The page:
II. Physiology

  1. Layers of tears
    1. Inner: Mucin produced by goblet cells of Conjunctiva
    2. Mid: Aqueous layer by lacrimal glands (90% of tears)
      1. Water (largest component)
      2. Glucose
      3. Lysozyme
      4. Lactoferrin
      5. Secretory Immunoglobulin (IgA)
    3. Outer: Lipids produced by meibomian glands
      1. Prevents evaporation
  2. Function of tears
    1. Maintains smooth eye surface for visual clarity
    2. Lubricates eye surface to facilitate blinking
    3. Barrier to infection
  3. Function of Blinking
    1. Normally, blinking occurs every 5 seconds
    2. Spreads tear film and directs toward lacrimal duct

III. Causes: Increased Tear Secretion

  1. Emotion
  2. Foreign body irritation
  3. Corneal Ulcer
  4. Conjunctivitis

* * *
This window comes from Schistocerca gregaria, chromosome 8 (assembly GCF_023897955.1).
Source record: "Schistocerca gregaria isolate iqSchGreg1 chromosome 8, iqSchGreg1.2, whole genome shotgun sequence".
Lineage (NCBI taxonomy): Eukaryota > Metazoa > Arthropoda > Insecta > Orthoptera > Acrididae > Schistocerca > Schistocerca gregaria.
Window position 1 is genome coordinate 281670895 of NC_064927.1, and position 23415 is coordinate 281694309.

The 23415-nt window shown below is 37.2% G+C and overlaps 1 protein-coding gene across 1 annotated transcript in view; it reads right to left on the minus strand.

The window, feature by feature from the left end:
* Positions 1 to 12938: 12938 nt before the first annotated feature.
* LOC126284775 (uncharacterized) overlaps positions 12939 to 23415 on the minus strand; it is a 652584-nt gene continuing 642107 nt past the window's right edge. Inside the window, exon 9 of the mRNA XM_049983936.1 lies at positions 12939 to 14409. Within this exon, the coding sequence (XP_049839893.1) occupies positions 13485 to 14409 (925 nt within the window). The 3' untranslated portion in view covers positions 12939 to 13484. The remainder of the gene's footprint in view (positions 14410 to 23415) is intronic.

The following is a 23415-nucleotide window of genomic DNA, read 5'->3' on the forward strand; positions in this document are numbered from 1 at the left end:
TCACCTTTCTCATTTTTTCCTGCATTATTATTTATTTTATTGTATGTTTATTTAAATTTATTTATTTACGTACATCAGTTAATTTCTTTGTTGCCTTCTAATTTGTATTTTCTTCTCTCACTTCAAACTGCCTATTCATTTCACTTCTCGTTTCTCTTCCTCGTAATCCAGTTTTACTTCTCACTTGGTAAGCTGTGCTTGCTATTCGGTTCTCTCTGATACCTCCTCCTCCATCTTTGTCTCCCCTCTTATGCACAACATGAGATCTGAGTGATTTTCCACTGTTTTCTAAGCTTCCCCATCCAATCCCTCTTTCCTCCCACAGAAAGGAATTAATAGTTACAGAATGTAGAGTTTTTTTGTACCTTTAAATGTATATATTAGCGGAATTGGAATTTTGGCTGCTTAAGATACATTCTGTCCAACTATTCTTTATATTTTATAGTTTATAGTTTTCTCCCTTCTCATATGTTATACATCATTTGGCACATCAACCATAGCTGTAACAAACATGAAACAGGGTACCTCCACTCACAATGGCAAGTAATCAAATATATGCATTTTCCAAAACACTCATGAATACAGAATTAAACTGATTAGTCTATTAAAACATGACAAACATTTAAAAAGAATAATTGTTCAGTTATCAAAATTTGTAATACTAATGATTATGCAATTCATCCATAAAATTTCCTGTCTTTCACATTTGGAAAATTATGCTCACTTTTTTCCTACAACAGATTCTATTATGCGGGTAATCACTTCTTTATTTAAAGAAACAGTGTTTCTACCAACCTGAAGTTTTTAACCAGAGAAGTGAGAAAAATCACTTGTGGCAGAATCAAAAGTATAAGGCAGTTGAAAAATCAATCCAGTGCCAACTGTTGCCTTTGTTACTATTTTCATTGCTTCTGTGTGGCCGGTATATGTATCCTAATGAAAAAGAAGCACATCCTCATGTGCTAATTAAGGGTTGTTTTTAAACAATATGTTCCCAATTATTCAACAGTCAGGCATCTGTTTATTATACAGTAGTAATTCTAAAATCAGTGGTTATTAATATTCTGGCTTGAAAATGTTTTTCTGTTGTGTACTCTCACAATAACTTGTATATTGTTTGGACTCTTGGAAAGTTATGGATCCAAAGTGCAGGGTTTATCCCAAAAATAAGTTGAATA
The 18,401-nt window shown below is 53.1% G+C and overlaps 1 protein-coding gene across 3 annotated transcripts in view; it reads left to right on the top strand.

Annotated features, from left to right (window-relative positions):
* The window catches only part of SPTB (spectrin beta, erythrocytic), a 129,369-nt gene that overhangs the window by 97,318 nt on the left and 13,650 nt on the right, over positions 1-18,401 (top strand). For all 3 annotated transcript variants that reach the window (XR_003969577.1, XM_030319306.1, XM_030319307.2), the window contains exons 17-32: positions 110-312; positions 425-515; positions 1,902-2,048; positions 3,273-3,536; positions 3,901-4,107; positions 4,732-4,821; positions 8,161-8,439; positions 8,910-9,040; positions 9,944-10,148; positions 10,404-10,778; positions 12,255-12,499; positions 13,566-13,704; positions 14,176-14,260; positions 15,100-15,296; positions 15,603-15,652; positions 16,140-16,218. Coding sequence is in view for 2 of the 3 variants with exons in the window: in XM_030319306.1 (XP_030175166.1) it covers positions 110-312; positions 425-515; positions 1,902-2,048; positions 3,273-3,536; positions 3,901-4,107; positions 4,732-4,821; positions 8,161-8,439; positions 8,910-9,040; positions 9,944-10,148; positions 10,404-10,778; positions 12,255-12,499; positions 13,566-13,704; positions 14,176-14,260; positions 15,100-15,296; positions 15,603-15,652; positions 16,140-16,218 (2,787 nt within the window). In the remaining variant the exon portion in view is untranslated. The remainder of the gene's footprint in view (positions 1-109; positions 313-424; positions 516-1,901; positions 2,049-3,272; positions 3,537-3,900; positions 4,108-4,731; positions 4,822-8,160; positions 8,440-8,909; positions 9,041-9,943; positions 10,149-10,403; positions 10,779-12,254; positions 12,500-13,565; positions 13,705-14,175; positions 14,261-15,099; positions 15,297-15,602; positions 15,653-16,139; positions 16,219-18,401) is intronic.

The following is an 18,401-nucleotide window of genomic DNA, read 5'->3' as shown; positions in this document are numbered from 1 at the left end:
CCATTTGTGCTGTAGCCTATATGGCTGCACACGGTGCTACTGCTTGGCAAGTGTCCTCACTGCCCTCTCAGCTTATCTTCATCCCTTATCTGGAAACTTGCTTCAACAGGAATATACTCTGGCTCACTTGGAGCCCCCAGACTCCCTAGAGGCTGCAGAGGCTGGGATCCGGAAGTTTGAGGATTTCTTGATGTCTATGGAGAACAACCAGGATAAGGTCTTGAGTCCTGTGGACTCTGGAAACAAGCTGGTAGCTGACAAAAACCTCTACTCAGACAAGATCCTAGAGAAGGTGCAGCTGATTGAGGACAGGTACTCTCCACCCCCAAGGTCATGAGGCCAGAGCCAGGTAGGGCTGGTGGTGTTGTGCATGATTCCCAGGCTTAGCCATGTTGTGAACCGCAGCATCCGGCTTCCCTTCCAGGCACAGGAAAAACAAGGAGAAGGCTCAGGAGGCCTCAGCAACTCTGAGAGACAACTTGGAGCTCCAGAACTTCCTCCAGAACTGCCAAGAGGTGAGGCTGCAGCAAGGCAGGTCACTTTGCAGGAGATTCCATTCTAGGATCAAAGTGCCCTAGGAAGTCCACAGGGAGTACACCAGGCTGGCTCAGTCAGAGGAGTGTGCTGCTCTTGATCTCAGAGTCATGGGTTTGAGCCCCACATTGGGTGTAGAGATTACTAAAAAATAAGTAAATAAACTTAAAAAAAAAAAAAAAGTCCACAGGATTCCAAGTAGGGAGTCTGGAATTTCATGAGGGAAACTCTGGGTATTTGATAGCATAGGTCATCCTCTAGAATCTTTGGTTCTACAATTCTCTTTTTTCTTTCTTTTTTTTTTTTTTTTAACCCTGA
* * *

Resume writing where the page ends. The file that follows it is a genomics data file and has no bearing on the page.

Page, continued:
5. Coryza
  6. Measles
  7. Hay fever
  8. Cluster Headache (unilateral tearing)
  9. Toxin
    1. Chronic Iodine toxicity (Iodism)
    2. Chronic bromide toxicity (Bromism)
    3. Arsenic

IV. Causes: Absent or decreased Tear Secretion

V. Causes: Obstruction of the Lacrimal Ducts

  1. Dacryocystitis
  2. Lacrimal calculus
  3. Congenital obstruction
  4. Cicatrix
  5. Eyelid Edema

VI. References

  1. Rheinstrom in Yanoff (1999) Ophthalmology, Mosby, 14.1

Images: Related links to external sites (from Bing)

Related Studies

Ontology: Lacrimation (C0423153)

Definition (NCI) Tearing; excessive shedding of tears.
Concepts Finding (T033)
SnomedCT 139559008, 162289008, 64702000
Dutch traanproductie
French Larmoiement
German Traenensekretion
Italian Lacrimazione
Portuguese Secreção lacrimal
Japanese 流涙, リュウルイ
English Tearing, lacrimation, lacrimation (physical finding), tear production, tearing, Lacrimation
Spanish Lagrimeo
Czech Tvorba slz
Hungarian Könnyezés